Finnish Labour Museum Werstas

The pioneer of large-scale manufacturing in the Finnish city of Tampere was the Scot James Finlayson (1771-1852) who, after a spell working in St Petersburg, established an engineering shop in the early 1820s using the water-power provided by the Tammerkoski river. He diversified into cotton manufacturing in 1828, and while he returned to Scotland ten years later, the company he established became one of the largest in Finland employing more than 3,000 people in the late 19th century. Production on the original site, in a part of the city named after Finlayson, ceased in 1995. The many buildings have been adapted for a variety of purposes, but the former dyeshop of the cotton mill houses Työväenmuseo Werstas  - the Finnish Labour Museum.

The Museum tells the over two-hundred-year-old story of Tampere’s industry. The exhibition describes how Tampere became the largest industrial city in the country, “the Manchester of Finland”. Impressive museum artefacts and photographs introduce visitors to the industrial enterprises and factory workers of Tampere. A large 1650 hp Sulzer steam engine with an 8 m flywheel is preserved in the museum.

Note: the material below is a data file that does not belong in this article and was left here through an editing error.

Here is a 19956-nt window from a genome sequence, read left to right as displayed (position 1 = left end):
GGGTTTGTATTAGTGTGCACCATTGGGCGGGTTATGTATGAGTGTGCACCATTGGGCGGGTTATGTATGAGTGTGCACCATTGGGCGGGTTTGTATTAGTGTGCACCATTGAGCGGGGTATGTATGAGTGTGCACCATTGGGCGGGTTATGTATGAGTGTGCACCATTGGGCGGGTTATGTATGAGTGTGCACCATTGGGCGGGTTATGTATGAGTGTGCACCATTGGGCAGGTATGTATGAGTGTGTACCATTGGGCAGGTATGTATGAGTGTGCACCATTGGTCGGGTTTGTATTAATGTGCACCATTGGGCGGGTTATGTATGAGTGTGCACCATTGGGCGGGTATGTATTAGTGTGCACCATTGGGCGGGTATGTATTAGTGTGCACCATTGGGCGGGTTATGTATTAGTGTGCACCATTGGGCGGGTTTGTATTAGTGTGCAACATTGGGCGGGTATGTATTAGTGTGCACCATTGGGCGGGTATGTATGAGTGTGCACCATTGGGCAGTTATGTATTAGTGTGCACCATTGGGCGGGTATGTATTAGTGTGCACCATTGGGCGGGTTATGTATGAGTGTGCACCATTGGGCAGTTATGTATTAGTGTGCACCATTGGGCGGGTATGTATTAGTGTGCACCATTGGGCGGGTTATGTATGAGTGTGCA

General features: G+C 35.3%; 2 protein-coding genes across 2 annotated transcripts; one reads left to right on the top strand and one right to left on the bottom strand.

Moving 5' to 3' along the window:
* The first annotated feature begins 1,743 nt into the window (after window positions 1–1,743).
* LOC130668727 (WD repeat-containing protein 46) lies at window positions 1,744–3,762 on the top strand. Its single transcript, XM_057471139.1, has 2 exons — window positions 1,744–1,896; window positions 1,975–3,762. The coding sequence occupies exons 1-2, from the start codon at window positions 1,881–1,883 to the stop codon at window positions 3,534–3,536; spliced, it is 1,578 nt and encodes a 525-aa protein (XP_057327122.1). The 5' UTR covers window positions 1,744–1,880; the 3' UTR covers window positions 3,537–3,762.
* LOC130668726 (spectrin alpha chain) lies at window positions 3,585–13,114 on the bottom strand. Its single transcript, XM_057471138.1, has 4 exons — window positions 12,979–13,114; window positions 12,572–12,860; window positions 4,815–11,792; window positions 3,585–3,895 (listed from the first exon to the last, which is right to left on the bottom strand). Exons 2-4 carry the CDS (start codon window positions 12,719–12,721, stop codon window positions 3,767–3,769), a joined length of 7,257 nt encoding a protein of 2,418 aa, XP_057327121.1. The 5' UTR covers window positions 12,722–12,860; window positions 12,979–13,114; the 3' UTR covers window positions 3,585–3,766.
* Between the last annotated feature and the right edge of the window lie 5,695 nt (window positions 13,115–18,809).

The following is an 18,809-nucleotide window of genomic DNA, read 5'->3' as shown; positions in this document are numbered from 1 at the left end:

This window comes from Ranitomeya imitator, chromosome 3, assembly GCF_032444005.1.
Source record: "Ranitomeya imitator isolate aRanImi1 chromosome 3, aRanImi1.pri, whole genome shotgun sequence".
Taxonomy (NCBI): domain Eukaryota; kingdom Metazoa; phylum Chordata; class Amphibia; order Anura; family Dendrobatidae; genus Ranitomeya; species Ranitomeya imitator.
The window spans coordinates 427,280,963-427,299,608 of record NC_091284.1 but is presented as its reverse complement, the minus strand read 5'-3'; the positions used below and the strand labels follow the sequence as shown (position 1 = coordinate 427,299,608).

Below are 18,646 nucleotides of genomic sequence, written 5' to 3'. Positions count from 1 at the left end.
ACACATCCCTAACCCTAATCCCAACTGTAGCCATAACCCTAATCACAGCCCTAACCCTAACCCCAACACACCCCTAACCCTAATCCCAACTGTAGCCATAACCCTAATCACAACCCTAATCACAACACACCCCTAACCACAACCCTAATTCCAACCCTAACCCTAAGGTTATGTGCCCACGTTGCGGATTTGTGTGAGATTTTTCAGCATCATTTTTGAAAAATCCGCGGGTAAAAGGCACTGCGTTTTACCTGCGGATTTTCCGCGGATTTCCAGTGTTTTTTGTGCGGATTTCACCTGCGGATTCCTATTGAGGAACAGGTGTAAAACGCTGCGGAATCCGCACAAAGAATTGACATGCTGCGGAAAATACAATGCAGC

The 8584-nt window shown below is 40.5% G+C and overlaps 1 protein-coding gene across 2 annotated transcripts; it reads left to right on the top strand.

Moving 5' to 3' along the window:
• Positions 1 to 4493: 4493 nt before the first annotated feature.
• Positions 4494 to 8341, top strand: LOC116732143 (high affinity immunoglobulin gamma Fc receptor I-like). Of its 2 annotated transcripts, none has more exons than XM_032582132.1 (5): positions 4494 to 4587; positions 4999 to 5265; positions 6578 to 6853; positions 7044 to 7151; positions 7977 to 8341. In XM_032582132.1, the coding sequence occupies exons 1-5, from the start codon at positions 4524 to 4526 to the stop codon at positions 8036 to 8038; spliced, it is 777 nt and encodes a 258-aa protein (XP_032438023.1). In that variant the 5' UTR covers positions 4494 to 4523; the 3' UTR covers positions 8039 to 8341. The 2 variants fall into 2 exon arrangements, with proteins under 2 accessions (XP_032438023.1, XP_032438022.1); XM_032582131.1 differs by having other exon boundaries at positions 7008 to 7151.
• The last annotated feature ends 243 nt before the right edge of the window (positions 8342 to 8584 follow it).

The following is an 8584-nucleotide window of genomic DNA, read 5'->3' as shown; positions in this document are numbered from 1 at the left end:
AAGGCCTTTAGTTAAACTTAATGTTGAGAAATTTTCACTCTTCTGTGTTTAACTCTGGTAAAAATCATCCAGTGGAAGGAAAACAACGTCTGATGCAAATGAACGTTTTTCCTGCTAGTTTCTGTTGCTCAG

Finnish Labour Museum Werstas
Työväenmuseo Werstas
Väinö Linnan aukio 8
33210 Tampere
+358 (0) 10 - 4209220

Access for persons with disabilities:For details see website
Gift and book shop on site:yes

Tuesday - Sunday 11am-6pm

  • Guided tours optional
  • Tours in other languages